As Providence St. Joseph Health has grown into one of the largest integrated healthcare organizations in the country, leaders have implemented several talent development strategies, including a cross-functional mentorship program in the population health department.
Medows, who has worked in health plans and public health and previously was executive vice president and chief medical officer of UnitedHealth Group, borrowed the idea from one of her first employers, Florida Blue. As a medical director in charge of clinical quality, she rotated through marketing, actuarial sciences, e-health, and fraud and abuse for a year. Now at Providence St. Joseph Health, Medows has four mentees: a health plan executive, a nurse, an information services leader, and a communications expert. Her six direct reports also have mentees and use the program to groom new talent with cross-functional expertise.
Medows’ team also works alongside quality, finance, and health plan leaders to identify rising stars to lead multidisciplinary collaboratives on topics such as Medicare Access and CHIP Reauthorization Act (MACRA) readiness and lowering the cost of care.
They also work with other groups to identify candidates for open positions across the enterprise. For example, they might discuss whether a leader in quality or clinical operations could move into medical management in one of the organization’s three health plans. “When we are looking at talent that we need to bring in or develop, we look across our entire health system—not just hospitals or health plans, but also ambulatory, virtual, and long-term care,” Medows says.
Finding Leaders to Drive Change
As health plans evolve into broader health services companies, their staffing needs are changing as well, says Brigitte Nettesheim (pictured at right), president of transformative markets for Aetna, Hartford, Conn. Leaders with experience on both the payer and provider sides are always in demand, as are those with consumer expertise, Nettesheim says.
In her role, Nettesheim hires the agile and diverse leadership teams that manage each of Aetna’s joint-venture partnerships with providers. She is interested in “cross-pollination” of experts with different backgrounds. “We look for experience leading and driving change in an organization—it doesn’t necessarily need to be a health insurance plan,” she says. Nettesheim also looks for previous experience with startups and joint ventures in any industry because such experience helps leaders hone their diplomacy skills. Less important are technical skills, such as deep knowledge of Medicare Advantage or actuarial science, she says.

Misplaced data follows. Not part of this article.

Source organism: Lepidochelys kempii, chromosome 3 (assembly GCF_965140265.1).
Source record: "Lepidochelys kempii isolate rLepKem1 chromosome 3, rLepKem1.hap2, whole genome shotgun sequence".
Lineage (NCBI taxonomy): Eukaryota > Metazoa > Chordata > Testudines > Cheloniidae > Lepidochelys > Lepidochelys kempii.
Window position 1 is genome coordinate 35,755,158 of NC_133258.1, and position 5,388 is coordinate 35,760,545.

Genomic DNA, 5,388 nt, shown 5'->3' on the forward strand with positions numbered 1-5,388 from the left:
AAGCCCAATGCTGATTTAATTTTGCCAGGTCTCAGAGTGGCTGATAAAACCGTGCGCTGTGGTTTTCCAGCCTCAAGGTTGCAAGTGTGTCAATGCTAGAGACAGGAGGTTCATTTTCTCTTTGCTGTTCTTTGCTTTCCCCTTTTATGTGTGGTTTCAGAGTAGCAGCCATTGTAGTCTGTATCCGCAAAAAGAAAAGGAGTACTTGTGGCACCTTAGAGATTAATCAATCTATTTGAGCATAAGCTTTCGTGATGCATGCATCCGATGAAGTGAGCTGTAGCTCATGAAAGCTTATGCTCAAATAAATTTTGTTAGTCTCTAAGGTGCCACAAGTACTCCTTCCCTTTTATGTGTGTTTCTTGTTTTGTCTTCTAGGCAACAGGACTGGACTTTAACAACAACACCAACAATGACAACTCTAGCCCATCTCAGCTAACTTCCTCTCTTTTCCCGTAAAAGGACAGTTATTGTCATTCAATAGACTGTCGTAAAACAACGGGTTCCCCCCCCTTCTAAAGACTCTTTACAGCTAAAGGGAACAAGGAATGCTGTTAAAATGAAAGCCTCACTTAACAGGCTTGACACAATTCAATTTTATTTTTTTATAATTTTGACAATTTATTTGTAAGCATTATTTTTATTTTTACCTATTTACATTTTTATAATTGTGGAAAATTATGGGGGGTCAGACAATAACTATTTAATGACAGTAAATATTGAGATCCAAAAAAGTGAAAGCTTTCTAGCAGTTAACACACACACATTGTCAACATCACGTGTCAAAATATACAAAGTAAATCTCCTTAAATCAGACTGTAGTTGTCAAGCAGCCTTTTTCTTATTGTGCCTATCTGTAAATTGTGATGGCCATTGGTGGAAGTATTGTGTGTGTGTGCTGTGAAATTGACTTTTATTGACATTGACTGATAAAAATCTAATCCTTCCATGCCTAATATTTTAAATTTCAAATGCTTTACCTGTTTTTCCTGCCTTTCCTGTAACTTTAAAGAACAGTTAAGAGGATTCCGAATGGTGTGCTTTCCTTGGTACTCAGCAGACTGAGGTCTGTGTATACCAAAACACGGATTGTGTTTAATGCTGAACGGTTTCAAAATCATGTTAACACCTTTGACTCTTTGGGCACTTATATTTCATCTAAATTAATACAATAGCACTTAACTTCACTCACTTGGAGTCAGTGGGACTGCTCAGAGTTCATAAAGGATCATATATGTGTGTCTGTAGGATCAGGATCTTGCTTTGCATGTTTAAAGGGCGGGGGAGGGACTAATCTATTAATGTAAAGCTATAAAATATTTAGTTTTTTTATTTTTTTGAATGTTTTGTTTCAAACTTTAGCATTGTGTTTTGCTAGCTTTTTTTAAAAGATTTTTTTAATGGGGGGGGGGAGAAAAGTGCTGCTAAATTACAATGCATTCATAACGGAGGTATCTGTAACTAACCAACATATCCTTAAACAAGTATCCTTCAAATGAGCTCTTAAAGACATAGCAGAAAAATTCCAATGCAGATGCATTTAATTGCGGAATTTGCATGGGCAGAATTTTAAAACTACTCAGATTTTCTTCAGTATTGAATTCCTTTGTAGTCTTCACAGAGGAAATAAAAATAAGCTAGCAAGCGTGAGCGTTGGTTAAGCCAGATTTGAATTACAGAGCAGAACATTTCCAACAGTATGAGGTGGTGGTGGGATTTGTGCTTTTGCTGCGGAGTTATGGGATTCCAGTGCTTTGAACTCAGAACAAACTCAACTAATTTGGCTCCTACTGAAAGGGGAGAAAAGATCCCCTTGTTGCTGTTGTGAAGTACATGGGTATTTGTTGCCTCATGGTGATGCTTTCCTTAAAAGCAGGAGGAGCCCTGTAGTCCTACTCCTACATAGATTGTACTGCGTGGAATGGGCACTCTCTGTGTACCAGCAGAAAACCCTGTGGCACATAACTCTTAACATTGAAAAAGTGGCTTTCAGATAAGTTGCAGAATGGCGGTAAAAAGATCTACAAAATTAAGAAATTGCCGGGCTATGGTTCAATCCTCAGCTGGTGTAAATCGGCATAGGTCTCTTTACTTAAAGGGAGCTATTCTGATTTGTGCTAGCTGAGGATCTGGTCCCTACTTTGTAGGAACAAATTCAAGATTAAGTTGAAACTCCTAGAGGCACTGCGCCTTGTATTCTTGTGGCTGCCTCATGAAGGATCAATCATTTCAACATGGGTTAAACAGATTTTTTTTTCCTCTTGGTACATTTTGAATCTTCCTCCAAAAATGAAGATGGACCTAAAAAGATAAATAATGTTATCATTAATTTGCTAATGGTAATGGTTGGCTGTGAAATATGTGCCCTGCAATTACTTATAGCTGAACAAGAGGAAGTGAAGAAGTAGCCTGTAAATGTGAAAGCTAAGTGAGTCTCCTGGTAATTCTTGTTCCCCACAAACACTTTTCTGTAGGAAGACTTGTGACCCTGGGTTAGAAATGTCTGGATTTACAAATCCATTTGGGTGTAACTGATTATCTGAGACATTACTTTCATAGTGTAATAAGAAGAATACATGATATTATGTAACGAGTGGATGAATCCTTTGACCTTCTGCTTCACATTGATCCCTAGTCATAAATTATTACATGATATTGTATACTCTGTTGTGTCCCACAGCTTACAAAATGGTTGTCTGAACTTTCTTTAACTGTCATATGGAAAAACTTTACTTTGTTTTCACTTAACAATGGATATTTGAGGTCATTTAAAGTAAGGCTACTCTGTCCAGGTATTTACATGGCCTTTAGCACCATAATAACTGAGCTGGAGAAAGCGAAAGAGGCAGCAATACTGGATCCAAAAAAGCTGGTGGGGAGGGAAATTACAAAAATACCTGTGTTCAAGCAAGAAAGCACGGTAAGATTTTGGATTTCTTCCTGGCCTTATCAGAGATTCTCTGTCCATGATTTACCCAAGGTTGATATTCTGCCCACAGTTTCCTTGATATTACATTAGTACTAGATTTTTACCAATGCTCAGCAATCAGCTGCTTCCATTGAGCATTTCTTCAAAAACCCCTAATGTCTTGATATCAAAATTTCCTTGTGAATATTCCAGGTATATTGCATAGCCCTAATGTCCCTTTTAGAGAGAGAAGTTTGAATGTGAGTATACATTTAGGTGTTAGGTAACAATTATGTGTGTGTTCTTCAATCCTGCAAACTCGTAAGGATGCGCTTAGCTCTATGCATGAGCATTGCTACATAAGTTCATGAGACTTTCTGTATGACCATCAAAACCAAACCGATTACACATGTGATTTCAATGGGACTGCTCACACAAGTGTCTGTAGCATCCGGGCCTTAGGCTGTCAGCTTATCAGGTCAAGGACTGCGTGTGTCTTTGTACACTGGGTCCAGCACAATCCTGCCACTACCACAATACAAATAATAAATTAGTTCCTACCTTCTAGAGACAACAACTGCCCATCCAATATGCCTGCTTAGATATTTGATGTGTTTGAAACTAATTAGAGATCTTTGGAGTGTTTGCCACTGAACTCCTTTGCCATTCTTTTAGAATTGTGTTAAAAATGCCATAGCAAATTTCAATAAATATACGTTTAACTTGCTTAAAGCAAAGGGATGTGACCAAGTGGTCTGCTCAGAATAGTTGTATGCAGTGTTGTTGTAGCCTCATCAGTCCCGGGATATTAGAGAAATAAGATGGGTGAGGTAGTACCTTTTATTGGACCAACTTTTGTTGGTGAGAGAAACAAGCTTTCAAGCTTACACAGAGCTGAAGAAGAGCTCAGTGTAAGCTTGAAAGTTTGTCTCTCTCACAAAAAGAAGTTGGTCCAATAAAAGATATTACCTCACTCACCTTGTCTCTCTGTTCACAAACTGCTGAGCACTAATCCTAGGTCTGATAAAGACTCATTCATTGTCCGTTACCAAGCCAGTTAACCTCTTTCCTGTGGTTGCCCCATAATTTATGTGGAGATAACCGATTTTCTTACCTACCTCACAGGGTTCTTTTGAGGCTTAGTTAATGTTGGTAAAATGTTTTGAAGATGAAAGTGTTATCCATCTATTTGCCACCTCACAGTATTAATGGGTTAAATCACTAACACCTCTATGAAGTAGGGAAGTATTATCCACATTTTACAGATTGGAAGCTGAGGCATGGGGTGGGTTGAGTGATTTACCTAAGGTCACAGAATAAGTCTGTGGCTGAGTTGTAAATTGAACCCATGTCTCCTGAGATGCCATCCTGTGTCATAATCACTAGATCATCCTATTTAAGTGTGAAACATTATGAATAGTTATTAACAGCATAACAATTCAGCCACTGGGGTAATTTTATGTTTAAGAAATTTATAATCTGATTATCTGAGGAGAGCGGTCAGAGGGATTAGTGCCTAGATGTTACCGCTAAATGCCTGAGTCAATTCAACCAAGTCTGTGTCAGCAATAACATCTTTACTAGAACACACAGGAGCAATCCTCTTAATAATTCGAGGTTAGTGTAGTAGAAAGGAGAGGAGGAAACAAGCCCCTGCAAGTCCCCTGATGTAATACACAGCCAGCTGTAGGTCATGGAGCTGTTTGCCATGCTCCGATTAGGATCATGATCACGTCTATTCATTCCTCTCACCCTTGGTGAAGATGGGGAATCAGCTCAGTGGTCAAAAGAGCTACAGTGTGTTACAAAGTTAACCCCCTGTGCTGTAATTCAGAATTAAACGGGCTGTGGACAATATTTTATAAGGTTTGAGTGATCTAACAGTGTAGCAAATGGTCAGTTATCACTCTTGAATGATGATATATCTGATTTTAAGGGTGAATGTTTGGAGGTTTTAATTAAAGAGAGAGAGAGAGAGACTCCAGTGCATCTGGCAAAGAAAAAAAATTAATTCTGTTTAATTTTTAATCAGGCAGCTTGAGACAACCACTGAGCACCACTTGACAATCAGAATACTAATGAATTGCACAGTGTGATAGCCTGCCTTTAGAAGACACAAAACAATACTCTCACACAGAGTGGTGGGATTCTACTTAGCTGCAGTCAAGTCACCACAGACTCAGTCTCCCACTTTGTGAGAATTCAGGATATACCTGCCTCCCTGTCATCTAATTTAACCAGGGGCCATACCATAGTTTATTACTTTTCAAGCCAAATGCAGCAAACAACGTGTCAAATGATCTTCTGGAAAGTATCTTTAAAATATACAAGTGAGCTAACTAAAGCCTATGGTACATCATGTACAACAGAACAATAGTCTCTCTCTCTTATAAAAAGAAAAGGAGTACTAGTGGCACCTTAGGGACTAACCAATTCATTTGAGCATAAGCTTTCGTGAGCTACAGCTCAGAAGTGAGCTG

Experience with driving clinical innovations also is becoming more important to health plans as they get more engaged in care delivery. As an example, Nettesheim points to Robert Groves, MD, chief medical officer of the Banner|Aetna insurance company in Arizona. Before joining Banner|Aetna, his experience was primarily on the provider side, most recently as vice president of health management at Banner Health and chief medical officer of Banner Health Network, the health system’s accountable care organization.
Nettesheim believes that Aetna has an opportunity to create a more entrepreneurial culture inside these joint ventures. For this reason, the company worked with Accenture to develop a new executive onboarding process, including tools to help leaders understand how they can drive value in their business. One tool is a questionnaire that new leaders complete within their first week to map out how they will meet their strategic objectives. Sample questions include:
- By leveraging the very best of Aetna and the provider partner, how do you envision the combined team innovating the consumer experience?